Some books catch your eye with the covers and ‘The Somnambulist’, Essie Fox’s debut novel, certainly did that when it came out in hardback because it was a rather vivid pink. My instant reaction was ‘possibly chick lit’ but I picked it up had a nosey and realised it was a modern take on the sensation novel. I love sensation novels, partly because I adore the Victorian period but also because invariably they are filled with mystery, gothic old mansions, illicit affairs and some melodrama. What a treat to read. The cover though would I read it on the train? What was I going to do about that? Well I left it however it was sent to me a few months ago, by the kind people at Cactus Productions along with all the other TV Book Club choices, with a new redder cover (and one a little less heavy) and so I decided it was time to settle down and get lost in it.
‘The Somnambulist’ is one of those really tricky books to review as you fear you will give lots away. Like all good sensational tales there are mysteries to solve and unexpected twists and turns in store and I wouldn’t want to spoil them for anyone else. Interesting then that as I started to read the tale of Phoebe Turner I guessed what was coming about fifty pages in.
At this point I briefly considered stopping, so many books to read and all that, but the writing and characters kept me going and I am so glad they did because the author has many more unexpected twists and turns in the narrative along with murky mysteries and spooky gothic moments to come which wrong foot the reader. Or do they? As with this book you sometimes think (or hope) another twist is coming and occasionally they don’t or sometimes they do and keep on twisting. I am aware I am being rather cloak and dagger but with books like this you have to be.
Phoebe Turner is a young woman growing up in Victorian London’s East End. She is a girl living with two very polar influences over her life in the forms of her mother Maud and her Aunt Cissy. Her mother is god fearing and restrictive, her Aunt is former stage star who makes occasional appearances at Wilton’s Music Hall and Phoebe finds herself being ruled by one and yet tantalised by the other. Things change in Phoebe’s life , though what of course I am not going to say, and she soon finds herself living in the sparse countryside of Hereford at Dinwood Court, where she becomes a companion for Mrs Samuels, a rather mysterious woman who has become somewhat of a recluse. Here in the old country house strange things begin to happen, some very creepy, and there are mysteries lying in wait which might have more to do with Phoebe than she could ever believe.
My initial criticism, and one which I actually thought might mean I left the book unfinished, was as I mentioned the feeling I knew what was coming. Yes there were some twists I didn’t see coming but the main one I predicted from the start. I should mention here that I was in the very lucky position of interviewing Essie Fox on the latest episode of The Readers with Gav and having talked to her I discovered she wanted you to know more while Phoebe didn’t so you had the feeling of watching something awful coming from the sidelines, and then being surprised further. Obviously I read the book before that and so didn’t have that knowledge at the time, so what was it that made me read on?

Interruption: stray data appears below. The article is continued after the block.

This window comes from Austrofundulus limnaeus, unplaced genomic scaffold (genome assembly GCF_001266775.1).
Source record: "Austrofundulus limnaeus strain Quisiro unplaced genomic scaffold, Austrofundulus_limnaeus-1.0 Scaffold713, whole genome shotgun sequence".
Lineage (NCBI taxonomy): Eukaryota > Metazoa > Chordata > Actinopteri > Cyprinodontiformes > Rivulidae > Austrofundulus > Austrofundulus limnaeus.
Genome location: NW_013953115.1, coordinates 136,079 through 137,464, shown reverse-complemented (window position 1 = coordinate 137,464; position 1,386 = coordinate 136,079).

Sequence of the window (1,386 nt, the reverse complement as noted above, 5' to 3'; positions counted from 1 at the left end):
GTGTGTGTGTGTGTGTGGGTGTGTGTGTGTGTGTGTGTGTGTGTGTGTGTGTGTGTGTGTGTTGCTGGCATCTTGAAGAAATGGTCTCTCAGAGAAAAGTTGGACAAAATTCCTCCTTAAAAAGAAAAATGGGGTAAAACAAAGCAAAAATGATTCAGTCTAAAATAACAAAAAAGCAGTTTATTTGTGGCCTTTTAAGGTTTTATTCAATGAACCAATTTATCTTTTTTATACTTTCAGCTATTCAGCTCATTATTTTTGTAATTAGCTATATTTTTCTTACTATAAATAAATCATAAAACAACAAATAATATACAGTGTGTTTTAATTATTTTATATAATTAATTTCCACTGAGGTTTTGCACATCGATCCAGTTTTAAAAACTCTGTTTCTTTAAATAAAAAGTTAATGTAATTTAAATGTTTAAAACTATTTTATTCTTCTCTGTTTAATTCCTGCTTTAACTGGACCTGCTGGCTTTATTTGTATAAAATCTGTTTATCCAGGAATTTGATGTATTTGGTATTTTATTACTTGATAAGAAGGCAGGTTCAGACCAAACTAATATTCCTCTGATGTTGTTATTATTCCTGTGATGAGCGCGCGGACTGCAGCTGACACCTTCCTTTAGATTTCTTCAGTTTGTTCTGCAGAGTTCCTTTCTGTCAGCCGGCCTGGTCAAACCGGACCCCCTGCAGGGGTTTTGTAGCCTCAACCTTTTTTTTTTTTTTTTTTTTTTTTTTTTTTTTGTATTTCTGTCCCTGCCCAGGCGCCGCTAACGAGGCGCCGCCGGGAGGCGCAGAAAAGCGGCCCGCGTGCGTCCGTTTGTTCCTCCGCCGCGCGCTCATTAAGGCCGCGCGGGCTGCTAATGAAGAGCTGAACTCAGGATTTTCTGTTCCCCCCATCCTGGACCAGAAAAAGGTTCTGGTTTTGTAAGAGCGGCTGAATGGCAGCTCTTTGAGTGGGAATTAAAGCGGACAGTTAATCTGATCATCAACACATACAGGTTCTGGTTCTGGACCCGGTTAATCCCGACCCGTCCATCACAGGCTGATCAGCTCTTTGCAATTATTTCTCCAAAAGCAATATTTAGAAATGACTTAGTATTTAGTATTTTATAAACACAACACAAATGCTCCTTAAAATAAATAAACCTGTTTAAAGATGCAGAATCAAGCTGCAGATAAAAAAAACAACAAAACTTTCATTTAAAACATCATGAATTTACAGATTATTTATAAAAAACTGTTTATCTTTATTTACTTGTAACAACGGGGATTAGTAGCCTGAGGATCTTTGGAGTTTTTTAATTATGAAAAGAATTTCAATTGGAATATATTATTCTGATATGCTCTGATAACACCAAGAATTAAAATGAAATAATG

I hate to use the cliché of ‘page turner’ because some people seem to think this is a dirty word (why I am not sure, the point of a book is surely that you want to turn the pages and read on) but ‘The Somnambulist’ is definitely such a book. I read the first 120 odd pages, which makes up the first of the books three parts, in one evening simply seeing if this might all be leading the way I thought it would. I found myself really enjoying the company of the main characters, though Phoebe does remain somewhat of a mystery throughout, and the supporting cast of characters such as Old Riley who is Cissy’s right hand woman and becomes a marvellous fraudulent spiritualist medium (I find spiritualism, especially in the late 1800’s fascinating) and Mr Peter Faulkner who is wonderfully lecherous and stole any scene on any page he turned up on. Oh, how could I forget Mrs Samuels’ butler, Stephens, who came across most Danver-esque.
‘The Somnambulist’ was simply a pleasure to read all in all. I enjoyed getting drawn into it and the fact that I knew what was coming gave me a rather comfortable feeling weirdly. It was a perfect read for several very cold windy nights; I felt a certain safety with it despite the books overall darkness. Yes things surprised me too, which was an added bonus, but there was a familiar side to the book which I found immensely readable along with a bunch of characters I wanted to spend my evenings with. It’s a rather promising start to Essie Fox’s writing career and from what I have heard I will be enjoying her darker more twisted second novel when it comes out in the autumn. Mermaid’s, madness and brothels in the Victorian era, oh yes please.
Has anyone else read this book and if so what did you think? I will be watching the TV Book Club with interest this Sunday when they discuss it. I wonder what they will make of it. Oh and I should say that if, like me, you love all things Victorian do pop and read Essie’s blog on the era, it’s great. I have a feeling that you will be seeing a lot more Victorian based reads over the next few weeks and months on Savidge Reads as it’s given me the appetite for them again.